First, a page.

In a 2021 interview, LA-based fashion designer and social media influencer Camila Coehlo said: “I want to represent Latina culture and use my platform to talk about epilepsy and educate people”. Coehlo, who has Brazilian heritage, spoke of the challenges facing Latino and Hispanic communities in the United States when it comes to living with epilepsy.
Statistics indicate that epilepsy is more common among Latino communities in the United States compared to other ethnic groups. What is more, many Hispanic and Latino communities struggle to get the resources and support they need. Let's learn more about la epilepsia in Latino communities in the US, and information about where you can get support.
How epilepsy affects Latino communities in the USA
According to the Epilepsy Foundation, there are 3.4 million people in the United States who have epilepsy, of which 710,000 are Latino. This means that about 20% of people with epilepsy in the US are Latino, whereas 19% of people in the US identify as Hispanic/Latino. This means a slightly higher proportion of Latinos have epilepsy compared to other groups.
Among US born Latinos, epilepsy is no more common than among non-Latino whites (according to experts cited in a Brain and Life article). However, among Latinos born outside of the United States, rates of epilepsy are higher. This could be down to a few different factors:
- Neurocysticercosis - this is a parasite infection that can cause brain damage and seizures. It is prevalent in Mexico, Central America and some rural parts of South America.
- Strokes - according to one expert, Latinos are more likely to have strokes caused by high blood pressure or diabetes.
- Awareness – There may be less awareness of the signs and symptoms of epilepsy in some Latino communities.
Related: Epilepsy in the African American community
Epilepsy challenges for Latino communities
Latino communities in the United States face certain challenges when it comes to managing epilepsy, according to studies:
- Language barriers: Problems communicating in English can mean that epilepsy does not get treated as effectively among Latino communities compared to English speaking groups.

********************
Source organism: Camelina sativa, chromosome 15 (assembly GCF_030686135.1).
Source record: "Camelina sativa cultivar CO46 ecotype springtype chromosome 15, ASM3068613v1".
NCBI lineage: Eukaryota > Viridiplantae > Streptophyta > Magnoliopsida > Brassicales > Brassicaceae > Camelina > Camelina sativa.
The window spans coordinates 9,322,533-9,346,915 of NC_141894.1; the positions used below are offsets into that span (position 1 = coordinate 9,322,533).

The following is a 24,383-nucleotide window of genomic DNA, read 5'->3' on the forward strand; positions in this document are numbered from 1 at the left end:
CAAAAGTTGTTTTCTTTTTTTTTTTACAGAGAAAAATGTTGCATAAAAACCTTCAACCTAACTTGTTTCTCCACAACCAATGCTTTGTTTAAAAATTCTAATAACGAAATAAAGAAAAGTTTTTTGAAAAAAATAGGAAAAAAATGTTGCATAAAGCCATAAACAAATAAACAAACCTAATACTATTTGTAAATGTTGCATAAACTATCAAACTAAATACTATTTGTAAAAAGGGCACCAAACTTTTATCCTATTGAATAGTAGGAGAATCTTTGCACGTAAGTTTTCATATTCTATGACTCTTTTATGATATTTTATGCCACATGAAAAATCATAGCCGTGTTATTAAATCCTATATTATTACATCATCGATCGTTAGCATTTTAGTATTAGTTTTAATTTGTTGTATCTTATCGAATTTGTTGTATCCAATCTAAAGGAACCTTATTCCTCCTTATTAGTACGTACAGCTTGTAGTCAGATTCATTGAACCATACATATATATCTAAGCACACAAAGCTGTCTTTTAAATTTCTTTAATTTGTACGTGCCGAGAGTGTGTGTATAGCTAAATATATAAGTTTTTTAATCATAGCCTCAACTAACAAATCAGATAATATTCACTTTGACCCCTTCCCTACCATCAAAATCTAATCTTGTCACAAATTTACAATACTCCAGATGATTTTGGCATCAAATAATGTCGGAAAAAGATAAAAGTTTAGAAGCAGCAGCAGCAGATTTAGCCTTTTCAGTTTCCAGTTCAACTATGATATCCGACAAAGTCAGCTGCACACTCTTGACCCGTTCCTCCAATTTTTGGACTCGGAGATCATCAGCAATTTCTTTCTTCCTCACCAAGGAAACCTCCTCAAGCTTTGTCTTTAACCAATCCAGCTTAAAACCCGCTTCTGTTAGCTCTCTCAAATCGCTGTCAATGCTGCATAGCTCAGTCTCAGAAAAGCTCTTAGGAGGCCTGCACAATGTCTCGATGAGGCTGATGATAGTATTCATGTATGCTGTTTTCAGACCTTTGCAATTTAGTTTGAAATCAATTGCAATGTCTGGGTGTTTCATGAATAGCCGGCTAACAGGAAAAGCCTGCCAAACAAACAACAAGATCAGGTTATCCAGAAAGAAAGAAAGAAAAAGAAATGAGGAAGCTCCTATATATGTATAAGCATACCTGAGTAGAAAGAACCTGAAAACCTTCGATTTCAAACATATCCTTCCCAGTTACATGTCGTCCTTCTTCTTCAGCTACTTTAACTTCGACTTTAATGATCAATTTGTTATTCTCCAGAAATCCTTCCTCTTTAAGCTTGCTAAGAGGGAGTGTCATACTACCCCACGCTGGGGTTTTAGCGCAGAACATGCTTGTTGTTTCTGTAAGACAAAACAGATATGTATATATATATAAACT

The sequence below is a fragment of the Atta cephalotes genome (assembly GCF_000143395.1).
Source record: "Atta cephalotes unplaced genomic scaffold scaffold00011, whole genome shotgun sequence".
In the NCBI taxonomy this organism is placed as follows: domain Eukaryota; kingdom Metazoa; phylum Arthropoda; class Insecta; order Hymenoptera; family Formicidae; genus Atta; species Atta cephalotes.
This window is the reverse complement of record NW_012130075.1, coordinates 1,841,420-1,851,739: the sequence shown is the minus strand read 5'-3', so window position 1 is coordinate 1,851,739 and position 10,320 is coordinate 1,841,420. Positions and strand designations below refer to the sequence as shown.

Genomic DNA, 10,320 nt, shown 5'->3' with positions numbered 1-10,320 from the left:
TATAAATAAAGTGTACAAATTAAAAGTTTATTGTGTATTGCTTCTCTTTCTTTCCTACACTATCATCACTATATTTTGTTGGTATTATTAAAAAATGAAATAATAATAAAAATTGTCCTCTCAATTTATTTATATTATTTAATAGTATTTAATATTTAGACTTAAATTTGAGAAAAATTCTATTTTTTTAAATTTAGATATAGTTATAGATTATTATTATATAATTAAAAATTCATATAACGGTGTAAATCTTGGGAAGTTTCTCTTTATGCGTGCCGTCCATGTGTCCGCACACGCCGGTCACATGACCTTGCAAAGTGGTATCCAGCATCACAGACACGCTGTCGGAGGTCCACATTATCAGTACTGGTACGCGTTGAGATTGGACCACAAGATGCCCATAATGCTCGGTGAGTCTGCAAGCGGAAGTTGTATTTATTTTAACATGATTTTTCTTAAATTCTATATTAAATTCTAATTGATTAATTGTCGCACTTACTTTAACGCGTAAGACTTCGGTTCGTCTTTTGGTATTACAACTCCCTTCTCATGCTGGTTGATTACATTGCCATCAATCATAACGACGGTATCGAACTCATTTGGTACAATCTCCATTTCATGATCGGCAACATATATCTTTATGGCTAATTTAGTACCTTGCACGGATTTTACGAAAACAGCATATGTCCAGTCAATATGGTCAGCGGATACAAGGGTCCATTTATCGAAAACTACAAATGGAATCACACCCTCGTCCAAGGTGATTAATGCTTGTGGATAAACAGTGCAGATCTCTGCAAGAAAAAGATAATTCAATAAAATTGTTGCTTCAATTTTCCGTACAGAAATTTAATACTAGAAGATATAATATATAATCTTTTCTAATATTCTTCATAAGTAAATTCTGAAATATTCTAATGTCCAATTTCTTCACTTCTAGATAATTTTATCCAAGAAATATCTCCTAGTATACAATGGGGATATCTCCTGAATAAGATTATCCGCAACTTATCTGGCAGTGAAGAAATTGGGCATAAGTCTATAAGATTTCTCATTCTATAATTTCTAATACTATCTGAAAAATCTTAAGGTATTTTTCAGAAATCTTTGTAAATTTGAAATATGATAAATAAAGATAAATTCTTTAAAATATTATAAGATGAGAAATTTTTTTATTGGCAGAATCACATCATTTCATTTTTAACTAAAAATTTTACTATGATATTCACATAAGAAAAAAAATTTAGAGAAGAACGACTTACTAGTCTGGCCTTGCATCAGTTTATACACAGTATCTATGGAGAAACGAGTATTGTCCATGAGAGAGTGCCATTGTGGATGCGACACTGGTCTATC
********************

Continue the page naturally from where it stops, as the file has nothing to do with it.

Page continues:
- Stigma and cultural issues: In some Hispanic cultures, there continues to be stigma around epilepsy, where it may be viewed with shame or people try to keep it out of sight. This can cause delays when it comes to getting the condition treated.
- Health insurance: Statistics indicate that Latino and Hispanic communities in the United States are less likely to have health insurance - which can make it harder to access appropriate healthcare to manage epilepsy.
- Mental health: Research has also found that Latinos and Hispanics in the US are more likely to be living with depression and seizure anxiety than non-Hispanic whites. They are also less likely to be receiving antidepressant medication.
Support for la epilepsia
If you - or someone you know - are suffering with epilepsy or undiagnosed seizures, try to:
- Visit a doctor as soon as possible: They can do tests to help diagnose your seizures and offer treatments to bring them under control. If you are not confident speaking English, bring along a friend or request an interpreter.
- Learn about epilepsy: The Epilepsy Foundation recently launched a website in Spanish where you can find key information about seizures, safety and treatments.
- Join communities: There are numerous online and in-person epilepsy communities in Spanish, Portuguese and English where you can find more support and information.
- Download Epsy: The app helps you record when you had seizures and reminds you to take your medication - and much more.
Download Epsy for iPhone or Android
By taking the time to learn more about epilepsy and getting the right treatment, you can manage your seizures better. And as Camila Coelho says, “once you accept and love yourself for who you are, things will change for you in positive ways”.